Sales strategy needs to line up with the overall business plan and you need to have a clear view of revenue expectations for all products. This means that it's essential that go-to-market plans incentivise the sales teams to sell the right products in the quantities required.
Evaluate how you connect with the rest of the business. Are you able to collaborate effectively with accurate and commonly understood data, upon which to base discussions?
Everything is connected! If supply is interrupted, sales need to prepare your customers. Supply needs to foresee spikes in demand so they can take action. Finance needs accurate, real-time forecasts so that investors remain confident. Think about how quickly exceptions are triggered across departments, as this is key to overall performance.
You need to bring together and model the right data to help you assess and calculate the potential of individual accounts. You need to segment accounts for efficient selling, create territories that take into account capacity and fair quota across your sales teams and provide accurate forecasts for Finance. There is a good level of complexity in all these interlocking parts of your plan.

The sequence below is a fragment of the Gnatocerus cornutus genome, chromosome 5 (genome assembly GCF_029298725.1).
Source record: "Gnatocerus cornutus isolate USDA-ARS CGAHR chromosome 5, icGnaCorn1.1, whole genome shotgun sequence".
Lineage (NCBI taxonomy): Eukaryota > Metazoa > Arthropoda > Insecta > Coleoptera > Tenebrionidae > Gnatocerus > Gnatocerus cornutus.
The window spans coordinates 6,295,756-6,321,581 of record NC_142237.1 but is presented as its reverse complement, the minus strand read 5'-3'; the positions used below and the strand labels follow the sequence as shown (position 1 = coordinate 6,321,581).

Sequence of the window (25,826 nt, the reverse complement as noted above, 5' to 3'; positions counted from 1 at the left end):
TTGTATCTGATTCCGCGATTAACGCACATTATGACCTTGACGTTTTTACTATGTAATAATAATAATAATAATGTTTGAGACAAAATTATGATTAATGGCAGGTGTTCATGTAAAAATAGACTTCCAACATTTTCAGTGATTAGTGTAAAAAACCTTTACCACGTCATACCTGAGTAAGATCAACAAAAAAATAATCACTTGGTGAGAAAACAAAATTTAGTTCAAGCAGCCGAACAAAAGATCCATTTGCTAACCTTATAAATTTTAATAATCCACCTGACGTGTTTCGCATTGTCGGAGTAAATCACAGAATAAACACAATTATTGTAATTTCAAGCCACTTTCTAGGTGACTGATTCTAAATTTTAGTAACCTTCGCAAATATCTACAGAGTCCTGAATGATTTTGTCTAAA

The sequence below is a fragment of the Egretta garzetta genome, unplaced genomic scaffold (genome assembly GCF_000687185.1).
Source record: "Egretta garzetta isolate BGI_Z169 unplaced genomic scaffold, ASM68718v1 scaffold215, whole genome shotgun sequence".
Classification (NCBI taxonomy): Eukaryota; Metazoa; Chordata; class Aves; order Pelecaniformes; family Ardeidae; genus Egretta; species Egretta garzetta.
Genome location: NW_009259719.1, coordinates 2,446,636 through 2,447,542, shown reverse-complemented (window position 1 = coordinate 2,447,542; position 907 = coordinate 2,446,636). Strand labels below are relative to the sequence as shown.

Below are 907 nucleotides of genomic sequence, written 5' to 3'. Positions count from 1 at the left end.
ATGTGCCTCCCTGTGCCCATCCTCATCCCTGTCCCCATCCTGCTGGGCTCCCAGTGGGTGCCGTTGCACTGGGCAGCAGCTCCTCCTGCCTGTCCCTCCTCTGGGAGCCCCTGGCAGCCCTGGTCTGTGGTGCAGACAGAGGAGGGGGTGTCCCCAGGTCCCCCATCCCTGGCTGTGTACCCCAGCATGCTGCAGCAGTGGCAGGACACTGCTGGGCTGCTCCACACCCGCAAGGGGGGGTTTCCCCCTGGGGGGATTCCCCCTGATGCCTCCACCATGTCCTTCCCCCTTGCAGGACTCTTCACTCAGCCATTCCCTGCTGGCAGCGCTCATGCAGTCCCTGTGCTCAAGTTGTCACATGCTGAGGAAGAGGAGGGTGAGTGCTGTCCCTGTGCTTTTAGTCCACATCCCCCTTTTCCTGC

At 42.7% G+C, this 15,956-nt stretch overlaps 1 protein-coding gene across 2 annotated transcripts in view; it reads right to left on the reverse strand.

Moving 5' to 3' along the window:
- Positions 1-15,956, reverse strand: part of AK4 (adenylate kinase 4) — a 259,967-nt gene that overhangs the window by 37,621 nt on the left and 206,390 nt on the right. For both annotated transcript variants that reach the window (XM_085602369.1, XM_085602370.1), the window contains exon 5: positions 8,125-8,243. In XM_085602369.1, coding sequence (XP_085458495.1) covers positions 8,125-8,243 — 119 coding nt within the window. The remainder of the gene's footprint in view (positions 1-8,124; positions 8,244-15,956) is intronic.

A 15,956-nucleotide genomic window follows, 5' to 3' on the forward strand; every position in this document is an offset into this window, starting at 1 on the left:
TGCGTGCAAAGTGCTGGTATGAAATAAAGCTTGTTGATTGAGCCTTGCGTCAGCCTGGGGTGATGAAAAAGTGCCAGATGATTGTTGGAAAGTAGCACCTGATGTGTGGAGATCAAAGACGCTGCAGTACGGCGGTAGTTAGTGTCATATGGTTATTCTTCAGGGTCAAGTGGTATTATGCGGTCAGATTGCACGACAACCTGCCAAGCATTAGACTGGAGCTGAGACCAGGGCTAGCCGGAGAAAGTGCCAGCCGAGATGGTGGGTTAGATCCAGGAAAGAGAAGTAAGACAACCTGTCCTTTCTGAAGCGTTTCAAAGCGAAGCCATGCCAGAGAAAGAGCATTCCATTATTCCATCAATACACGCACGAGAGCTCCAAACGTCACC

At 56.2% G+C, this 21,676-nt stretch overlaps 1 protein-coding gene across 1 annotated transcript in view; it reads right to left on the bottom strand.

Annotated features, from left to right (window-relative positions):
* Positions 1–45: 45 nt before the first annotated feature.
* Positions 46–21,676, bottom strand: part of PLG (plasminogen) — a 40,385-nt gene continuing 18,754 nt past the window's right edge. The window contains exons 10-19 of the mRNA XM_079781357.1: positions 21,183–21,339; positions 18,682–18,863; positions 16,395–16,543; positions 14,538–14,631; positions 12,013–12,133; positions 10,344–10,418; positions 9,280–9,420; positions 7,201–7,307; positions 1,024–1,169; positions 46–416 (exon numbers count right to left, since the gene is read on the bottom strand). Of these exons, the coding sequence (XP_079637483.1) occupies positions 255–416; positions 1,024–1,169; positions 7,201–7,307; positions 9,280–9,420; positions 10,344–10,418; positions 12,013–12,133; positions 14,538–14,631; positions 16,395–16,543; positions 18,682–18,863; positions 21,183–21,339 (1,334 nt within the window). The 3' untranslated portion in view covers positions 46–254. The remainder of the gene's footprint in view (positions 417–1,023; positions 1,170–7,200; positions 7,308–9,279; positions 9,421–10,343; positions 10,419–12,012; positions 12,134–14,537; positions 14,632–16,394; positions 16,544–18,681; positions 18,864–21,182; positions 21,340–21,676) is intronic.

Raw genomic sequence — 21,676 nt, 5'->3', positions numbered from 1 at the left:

Sales Planning Best Practices
To improve your overall sales planning process, consider incorporating these best practices into your strategy.
Assess the impact of alternative plans
Use scenario planning to test the impact of your plans. For example, what if you add to the sales team and split territories? Take care to assess the impact on the current team and that the opportunity in each territory is demonstrably fair. Do you have the data to back up your plans? This is essential to gaining buy-in and harmony with your sales teams.